<form action="?act=login" method=post>
    name: <input type=text name=username size=20>
    <input type=submit value=send> <input type=reset value=clear>
    </form>
    What do you do to get the values of both "act" and "username" ?

    param('act') won't work, but param('username') will.

    Thanks again.
    Last edited by abjr; April 12th, 2004 at 05:19 PM.
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    Try something like this.

    Code:
    <form action="script.cgi" method=post>
    name: <input type=text name=username size=20>
    <input type="hidden" name="act" value="login">
    <input type=submit value=send> <input type=reset value=clear>
    </form>
    then in the script you can
    my $variable = param('act');

    I don't understand your forms "action" quite right, but If you link to the script, CGI param will do the rest.
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    Originally Posted by deadbabypizza
    Try something like this.

    Code:
    <form action="script.cgi" method=post>
    name: <input type=text name=username size=20>
    <input type="hidden" name="act" value="login">
    <input type=submit value=send> <input type=reset value=clear>
    </form>
    then in the script you can
    my $variable = param('act');

    I don't understand your forms "action" quite right, but If you link to the script, CGI param will do the rest.

    Basically I was trying to do something with a webpage that has a login and a register link.

    So when you click login the url is http://example.com/?act=login
    or if you click register the link is http://example.com/?act=register.

    The actual script's name is index.cgi, so I don't need to type it in.

    So, index.cgi looks at "act" to see what action is being performed, like login, logout, register, etc.

    When act=login it presents you with the login screen. The screen is basically a form like:

    Code:
    <form action="?act=login&fun=validate" method="POST">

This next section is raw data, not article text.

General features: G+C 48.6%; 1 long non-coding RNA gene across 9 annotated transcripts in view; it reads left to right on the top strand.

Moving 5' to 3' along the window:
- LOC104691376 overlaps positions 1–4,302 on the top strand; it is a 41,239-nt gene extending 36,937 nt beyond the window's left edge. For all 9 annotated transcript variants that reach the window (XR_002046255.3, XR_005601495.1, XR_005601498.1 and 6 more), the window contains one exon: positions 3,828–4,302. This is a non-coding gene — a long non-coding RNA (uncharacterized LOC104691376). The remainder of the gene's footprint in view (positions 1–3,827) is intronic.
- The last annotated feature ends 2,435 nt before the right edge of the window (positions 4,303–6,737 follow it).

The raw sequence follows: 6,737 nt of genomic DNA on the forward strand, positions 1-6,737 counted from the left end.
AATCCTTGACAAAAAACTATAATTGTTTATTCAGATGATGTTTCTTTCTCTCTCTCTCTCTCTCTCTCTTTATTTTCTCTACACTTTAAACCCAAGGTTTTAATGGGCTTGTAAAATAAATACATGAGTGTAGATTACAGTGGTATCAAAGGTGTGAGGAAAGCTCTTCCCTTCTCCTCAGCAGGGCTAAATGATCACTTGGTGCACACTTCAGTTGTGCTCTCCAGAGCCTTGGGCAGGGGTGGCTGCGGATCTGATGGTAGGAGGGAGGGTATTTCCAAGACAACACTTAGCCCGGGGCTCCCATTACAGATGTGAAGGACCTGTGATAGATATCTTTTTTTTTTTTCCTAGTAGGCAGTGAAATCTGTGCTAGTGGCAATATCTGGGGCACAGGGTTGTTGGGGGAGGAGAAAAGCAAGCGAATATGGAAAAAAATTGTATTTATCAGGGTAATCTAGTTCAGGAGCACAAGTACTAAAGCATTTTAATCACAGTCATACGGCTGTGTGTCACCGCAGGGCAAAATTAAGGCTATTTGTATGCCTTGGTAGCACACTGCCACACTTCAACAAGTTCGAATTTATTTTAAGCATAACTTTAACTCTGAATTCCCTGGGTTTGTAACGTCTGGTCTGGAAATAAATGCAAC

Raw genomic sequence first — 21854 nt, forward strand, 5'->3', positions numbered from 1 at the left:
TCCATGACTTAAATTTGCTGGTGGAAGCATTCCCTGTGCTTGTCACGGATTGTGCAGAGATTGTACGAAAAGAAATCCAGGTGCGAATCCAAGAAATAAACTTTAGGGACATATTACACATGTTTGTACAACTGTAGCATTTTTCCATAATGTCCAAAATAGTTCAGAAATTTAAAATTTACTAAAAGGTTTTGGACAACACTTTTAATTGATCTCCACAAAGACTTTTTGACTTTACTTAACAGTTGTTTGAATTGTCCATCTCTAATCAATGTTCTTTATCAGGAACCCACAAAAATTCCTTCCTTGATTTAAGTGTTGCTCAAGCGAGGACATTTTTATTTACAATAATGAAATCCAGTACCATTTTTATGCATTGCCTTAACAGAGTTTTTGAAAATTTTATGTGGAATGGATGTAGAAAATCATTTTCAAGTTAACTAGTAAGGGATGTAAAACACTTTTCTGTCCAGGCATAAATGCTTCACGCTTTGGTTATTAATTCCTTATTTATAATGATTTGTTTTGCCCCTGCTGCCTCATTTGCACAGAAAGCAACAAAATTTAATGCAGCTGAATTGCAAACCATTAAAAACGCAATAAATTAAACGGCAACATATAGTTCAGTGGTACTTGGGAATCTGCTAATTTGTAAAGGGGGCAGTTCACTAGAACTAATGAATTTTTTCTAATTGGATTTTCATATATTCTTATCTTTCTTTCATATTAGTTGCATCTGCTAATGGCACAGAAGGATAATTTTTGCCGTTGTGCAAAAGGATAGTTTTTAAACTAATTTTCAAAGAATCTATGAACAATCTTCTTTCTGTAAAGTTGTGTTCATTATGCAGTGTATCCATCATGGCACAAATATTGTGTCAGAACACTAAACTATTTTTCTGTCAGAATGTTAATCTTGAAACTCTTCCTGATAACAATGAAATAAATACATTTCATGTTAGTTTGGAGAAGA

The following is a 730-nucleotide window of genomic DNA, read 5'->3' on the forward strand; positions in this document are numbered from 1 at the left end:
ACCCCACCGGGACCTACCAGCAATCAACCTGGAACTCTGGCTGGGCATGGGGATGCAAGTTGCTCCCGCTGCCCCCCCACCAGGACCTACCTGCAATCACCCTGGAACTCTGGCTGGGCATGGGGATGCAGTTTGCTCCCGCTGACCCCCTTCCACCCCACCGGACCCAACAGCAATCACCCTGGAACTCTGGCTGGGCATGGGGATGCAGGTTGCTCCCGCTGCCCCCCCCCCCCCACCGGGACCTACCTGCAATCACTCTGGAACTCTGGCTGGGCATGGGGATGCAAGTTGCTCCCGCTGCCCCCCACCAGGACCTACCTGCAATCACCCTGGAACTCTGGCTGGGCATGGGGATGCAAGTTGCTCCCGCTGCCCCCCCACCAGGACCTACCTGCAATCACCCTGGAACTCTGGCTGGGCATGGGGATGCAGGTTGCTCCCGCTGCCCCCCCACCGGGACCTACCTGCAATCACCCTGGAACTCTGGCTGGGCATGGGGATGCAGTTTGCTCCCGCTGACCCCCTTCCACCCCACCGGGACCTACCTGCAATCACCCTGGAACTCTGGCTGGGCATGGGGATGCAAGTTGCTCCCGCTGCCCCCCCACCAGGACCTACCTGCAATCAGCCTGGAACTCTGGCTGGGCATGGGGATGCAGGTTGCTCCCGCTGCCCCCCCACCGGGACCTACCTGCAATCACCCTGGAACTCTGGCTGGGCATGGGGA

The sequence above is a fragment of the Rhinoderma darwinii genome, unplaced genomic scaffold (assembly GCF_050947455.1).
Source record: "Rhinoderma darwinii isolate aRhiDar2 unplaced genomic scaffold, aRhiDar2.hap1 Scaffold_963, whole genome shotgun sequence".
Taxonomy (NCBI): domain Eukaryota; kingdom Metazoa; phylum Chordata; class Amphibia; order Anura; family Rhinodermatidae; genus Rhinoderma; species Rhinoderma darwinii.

Username: <input type=text name=username size=20 maxlength=10><br> <br>
    Password: <input type=password name=userpass size=20 maxlength=20><br> <br>
    <input type=submit name=button value=Login>
    <input type=reset  name=button value=Clear>
    </form>
    So when you submit, it still sees act=login, but now it sees fun=validate and tries to validate your username and password by looking them up in a DB and checking everything.

    That's all I was trying to do. So I wasn't using hidden fields.

    I supposed I can get rid of the "fun" part and stick that ina hidden field. Bit, if I'm using a link and not a form, I can't stick "act" in a hidden field.

    My whole question boils down to when you have URL *and* POST parameters, how do you access everything? Seems to me like you need url_param and param. url_param seems like it just gets it's stuff from QUERY_STRING.

    Back in the old days of cgi-lib.pl I think it shoved everything into %in.

    I guess I'm just asking what is the proper way to handle this situation. This can't be that uncommon ask just about every URL these days has a query string


    Thanks.
    Last edited by abjr; April 12th, 2004 at 07:32 PM.
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    You're thinking about it too much. CGI::param() doesn't care about whether or not it gets its information from GET or POST- but you have to pick one. You can bounce between the two at will.